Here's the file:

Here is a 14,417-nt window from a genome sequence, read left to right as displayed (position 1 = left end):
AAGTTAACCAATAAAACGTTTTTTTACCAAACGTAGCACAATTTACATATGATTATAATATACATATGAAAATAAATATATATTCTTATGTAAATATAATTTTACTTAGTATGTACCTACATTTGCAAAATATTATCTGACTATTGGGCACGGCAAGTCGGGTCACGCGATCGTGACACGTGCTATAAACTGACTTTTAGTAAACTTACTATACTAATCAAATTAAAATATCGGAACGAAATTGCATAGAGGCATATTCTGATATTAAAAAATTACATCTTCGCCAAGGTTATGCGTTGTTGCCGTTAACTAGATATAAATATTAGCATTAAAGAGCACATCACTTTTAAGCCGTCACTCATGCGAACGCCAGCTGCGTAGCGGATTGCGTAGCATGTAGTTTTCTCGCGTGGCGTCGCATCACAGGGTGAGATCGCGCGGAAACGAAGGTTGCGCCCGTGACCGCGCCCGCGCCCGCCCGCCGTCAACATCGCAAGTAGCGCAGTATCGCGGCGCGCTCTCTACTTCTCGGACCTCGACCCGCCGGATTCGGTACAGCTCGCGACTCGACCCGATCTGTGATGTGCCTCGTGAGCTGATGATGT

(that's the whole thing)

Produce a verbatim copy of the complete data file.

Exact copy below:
Here is a 14,417-nt window from a genome sequence, read left to right as displayed (position 1 = left end):
AAGTTAACCAATAAAACGTTTTTTTACCAAACGTAGCACAATTTACATATGATTATAATATACATATGAAAATAAATATATATTCTTATGTAAATATAATTTTACTTAGTATGTACCTACATTTGCAAAATATTATCTGACTATTGGGCACGGCAAGTCGGGTCACGCGATCGTGACACGTGCTATAAACTGACTTTTAGTAAACTTACTATACTAATCAAATTAAAATATCGGAACGAAATTGCATAGAGGCATATTCTGATATTAAAAAATTACATCTTCGCCAAGGTTATGCGTTGTTGCCGTTAACTAGATATAAATATTAGCATTAAAGAGCACATCACTTTTAAGCCGTCACTCATGCGAACGCCAGCTGCGTAGCGGATTGCGTAGCATGTAGTTTTCTCGCGTGGCGTCGCATCACAGGGTGAGATCGCGCGGAAACGAAGGTTGCGCCCGTGACCGCGCCCGCGCCCGCCCGCCGTCAACATCGCAAGTAGCGCAGTATCGCGGCGCGCTCTCTACTTCTCGGACCTCGACCCGCCGGATTCGGTACAGCTCGCGACTCGACCCGATCTGTGATGTGCCTCGTGAGCTGATGATGT